This London Park Is Closing To Stop People Gathering During The Coronavirus Outbreak But People Are Worried It Might Do More Harm Than Good
The closure of Brockwell Park during the coronavirus outbreak has prompted a mixed response, with some members of the public and political figures calling it the wrong decision.
Lambeth council’s decision to close Brockwell Park in response to the thousands of visitors it received on Saturday has prompted mixed responses, with some members of the public and political figures supporting it and others calling it the wrong decision.
A Lambeth Council spokesperson said: “Unfortunately Brockwell Park will be closed on Sunday. This is to ensure people observe the critically important social distancing measures needed right now to fight coronavirus.
“Despite clear advice, more than 3,000 people visited Brockwell Park on Saturday, with some visitors sunbathing and congregating in large groups. This is unacceptable at this time.
“We thank people for their understanding at this incredibly difficult time. The single most important action we can all take, in fighting coronavirus, is to stay at home in order to protect the NHS and save lives.”
The 126-acre park located between Brixton, Herne Hill, and Tulse Hill hosts the borough’s annual country show and welcomes almost 4 million annual visits.
Local MP Helen Hayes called for visitors to only use the park “for exercise staying 2m apart, not for sunbathing & BBQs” to ensure that the park could stay open in the future.
However, neighbouring MP Harriet Harman argued that closing the park was not the appropriate response and said it would negatively impact families living in flats. Harman suggested introducing a rota system and volunteer park wardens to support the council teams.
She tweeted: “The answer is rota for parks not closure. Families in flats with young children need our precious green spaces.”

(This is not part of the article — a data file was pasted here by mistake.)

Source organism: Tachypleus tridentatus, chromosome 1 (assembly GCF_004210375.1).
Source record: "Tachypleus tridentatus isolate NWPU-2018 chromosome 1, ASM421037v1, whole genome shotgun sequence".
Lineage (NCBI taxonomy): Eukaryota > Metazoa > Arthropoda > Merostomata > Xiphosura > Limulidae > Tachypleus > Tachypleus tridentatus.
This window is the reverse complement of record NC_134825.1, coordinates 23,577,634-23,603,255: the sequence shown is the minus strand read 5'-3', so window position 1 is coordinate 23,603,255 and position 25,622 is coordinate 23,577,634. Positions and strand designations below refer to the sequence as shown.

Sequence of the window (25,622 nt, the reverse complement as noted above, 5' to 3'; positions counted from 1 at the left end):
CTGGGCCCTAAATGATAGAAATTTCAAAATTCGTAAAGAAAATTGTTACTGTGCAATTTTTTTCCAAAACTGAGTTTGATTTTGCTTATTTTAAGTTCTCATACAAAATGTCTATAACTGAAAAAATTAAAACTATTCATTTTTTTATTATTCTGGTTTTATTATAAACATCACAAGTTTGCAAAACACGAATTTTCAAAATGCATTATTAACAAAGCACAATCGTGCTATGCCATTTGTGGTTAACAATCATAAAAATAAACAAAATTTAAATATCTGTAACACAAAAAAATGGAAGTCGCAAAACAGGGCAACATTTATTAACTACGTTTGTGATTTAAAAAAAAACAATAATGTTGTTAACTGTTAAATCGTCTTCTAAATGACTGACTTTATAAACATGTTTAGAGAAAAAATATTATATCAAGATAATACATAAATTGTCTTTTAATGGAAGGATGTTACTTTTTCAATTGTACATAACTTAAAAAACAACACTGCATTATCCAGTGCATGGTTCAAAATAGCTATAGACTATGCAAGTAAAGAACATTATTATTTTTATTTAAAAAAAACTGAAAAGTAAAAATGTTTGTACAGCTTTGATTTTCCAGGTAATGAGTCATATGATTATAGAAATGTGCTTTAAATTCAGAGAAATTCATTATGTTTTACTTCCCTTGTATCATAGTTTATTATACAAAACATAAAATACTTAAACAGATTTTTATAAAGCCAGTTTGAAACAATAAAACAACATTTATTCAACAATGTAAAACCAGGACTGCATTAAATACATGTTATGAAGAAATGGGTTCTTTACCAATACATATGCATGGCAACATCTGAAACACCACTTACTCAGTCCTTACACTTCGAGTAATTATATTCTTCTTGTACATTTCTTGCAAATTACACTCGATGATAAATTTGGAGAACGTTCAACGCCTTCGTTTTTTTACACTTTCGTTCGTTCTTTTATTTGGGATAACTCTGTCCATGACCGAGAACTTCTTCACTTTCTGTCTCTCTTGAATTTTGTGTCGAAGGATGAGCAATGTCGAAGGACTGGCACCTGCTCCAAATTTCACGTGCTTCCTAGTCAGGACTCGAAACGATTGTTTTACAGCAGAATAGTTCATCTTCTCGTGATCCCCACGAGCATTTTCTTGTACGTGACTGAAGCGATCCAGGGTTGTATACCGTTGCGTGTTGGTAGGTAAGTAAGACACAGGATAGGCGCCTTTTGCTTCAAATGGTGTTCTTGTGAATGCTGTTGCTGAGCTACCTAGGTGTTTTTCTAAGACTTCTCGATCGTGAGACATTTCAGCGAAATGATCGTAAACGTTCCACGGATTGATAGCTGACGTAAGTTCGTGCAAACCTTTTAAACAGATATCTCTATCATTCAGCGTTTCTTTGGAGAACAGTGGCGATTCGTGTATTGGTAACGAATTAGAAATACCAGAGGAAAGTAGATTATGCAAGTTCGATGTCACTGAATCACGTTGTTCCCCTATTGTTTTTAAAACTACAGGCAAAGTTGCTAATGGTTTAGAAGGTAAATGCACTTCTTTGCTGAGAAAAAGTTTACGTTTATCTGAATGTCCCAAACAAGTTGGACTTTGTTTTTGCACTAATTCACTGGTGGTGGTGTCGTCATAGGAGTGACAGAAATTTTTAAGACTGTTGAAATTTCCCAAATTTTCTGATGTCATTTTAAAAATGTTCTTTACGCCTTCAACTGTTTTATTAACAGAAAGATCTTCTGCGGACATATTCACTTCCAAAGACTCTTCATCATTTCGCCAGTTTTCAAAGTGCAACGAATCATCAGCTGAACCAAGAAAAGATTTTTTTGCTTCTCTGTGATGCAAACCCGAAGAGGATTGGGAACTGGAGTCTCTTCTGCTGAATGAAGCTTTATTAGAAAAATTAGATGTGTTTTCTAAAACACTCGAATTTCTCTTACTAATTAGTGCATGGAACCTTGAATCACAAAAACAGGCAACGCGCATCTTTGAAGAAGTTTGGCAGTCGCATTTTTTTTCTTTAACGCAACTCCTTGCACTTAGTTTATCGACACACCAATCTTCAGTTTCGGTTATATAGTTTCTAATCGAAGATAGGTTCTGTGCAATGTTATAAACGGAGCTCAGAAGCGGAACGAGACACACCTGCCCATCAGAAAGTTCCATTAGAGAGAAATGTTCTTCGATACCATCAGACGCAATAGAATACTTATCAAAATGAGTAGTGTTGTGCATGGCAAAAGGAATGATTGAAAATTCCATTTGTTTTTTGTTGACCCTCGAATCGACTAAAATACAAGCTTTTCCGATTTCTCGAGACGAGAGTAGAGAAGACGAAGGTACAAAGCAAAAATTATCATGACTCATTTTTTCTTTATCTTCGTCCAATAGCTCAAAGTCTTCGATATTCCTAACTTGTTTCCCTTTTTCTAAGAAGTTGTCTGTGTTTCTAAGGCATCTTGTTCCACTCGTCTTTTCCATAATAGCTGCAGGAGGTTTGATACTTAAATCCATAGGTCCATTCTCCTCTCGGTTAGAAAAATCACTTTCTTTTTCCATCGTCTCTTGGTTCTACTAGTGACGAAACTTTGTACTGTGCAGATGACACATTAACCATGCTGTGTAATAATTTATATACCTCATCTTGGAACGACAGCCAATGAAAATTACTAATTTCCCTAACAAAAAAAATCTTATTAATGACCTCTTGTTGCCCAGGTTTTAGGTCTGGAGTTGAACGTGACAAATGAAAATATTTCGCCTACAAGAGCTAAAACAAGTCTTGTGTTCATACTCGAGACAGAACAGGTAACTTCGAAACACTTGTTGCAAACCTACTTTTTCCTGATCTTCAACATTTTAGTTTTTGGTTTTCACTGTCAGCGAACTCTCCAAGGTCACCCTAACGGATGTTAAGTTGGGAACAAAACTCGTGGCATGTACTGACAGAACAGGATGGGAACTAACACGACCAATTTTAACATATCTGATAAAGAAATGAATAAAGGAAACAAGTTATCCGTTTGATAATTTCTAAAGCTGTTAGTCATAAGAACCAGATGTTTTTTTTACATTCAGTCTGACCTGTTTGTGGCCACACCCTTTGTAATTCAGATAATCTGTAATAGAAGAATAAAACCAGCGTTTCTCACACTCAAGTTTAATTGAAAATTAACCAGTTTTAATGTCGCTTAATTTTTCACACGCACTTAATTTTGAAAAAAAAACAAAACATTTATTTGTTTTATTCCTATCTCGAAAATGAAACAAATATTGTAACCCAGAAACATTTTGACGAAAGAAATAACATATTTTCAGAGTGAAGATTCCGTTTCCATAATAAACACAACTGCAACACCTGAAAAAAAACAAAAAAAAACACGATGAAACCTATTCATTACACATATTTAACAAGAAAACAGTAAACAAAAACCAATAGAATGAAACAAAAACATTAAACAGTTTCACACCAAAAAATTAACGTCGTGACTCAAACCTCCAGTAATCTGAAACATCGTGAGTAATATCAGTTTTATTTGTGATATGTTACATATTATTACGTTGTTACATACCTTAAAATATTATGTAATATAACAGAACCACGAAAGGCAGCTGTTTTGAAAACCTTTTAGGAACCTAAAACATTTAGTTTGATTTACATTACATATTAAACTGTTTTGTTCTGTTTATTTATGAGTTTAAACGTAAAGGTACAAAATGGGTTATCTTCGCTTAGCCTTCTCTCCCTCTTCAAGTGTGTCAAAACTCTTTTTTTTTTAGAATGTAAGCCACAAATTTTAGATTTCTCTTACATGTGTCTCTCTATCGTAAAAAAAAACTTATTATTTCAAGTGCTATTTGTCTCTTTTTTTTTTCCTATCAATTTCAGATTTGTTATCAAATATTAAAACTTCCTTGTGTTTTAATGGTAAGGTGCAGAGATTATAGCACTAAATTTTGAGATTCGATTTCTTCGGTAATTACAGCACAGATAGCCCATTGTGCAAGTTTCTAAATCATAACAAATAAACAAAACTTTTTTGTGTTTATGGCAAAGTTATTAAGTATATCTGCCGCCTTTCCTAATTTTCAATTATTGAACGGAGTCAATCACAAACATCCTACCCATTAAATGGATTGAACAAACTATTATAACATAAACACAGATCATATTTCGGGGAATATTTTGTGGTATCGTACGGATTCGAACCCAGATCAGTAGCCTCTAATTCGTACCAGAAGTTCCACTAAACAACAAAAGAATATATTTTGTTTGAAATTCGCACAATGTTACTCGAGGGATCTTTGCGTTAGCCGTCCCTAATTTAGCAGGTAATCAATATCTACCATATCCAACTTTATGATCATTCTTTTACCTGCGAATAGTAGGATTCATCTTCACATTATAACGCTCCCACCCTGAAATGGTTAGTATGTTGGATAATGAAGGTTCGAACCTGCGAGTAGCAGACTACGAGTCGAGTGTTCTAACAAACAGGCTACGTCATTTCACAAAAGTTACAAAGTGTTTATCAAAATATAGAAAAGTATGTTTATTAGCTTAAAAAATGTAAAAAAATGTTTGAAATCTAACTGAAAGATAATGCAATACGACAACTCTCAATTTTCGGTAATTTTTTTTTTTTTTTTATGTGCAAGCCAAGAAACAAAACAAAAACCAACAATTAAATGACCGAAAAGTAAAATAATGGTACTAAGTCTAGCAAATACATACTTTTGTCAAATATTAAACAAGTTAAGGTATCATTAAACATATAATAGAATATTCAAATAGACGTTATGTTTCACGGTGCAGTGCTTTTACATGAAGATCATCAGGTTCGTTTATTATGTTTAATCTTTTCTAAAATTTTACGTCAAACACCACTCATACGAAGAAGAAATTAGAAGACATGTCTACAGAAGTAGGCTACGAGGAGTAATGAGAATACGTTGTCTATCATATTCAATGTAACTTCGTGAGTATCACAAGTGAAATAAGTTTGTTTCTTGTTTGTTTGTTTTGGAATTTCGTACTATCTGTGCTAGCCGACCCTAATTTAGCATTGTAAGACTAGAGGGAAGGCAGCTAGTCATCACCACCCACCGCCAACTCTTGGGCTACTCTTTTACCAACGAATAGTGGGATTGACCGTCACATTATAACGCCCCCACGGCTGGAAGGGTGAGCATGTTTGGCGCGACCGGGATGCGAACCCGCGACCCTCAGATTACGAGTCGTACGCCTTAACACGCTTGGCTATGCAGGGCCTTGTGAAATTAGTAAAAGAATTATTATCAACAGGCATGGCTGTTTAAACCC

A debate played out on social media on Sunday morning, with some saying that collective punishment was not the best way to deal with the actions of a minority, and others blaming those who had failed to take heed of government advice.
Speaking on the Andrew Marr show, health secretary Matt Hancock said that further restrictions could be applied if members of the public failed to comply with the terms of the lockdown designed to reduce the spread of the coronavirus.
The few exceptions so far include shopping for “basic necessities” and a form of exercise but when asked, Hancock said the government was prepared to introduce a ban on outdoor exercise if necessary.
He told Marr: “I think this example of exercise is a really important one. Because we said because of the positive benefits to your physical and mental health that it's okay to exercise on your own or with members of your own household.
"But if the result of that is that too many people go out and flout other rules because they say, ‘Well, if I can exercise, then it's fine for me to do other things,’ then I’m afraid we will have to take action.
“I don’t want to have to take that action — of course, I don't — but we have already demonstrated that we are prepared to take the action that’s necessary to get this virus under control. So my message is really clear: If you don't want us to have to take the step to ban exercise of all forms outside of your own home, then you’ve got to follow the rules, and the vast majority are following the rules. Let’s not have a minority spoiling it for everybody.”
Newly elected Labour leader Keir Starmer has said the party would be prepared to support an extension of the ban.
A council spokesperson declined to clarify how long the closure would be expected to last or why individuals and groups were not dealt with in line with enhanced police powers.
Under schedule 21 of the Coronavirus Act, it is illegal to fail to comply with the instructions of police officers without reasonable excuse.
The maximum penalty is a fine of £1,000.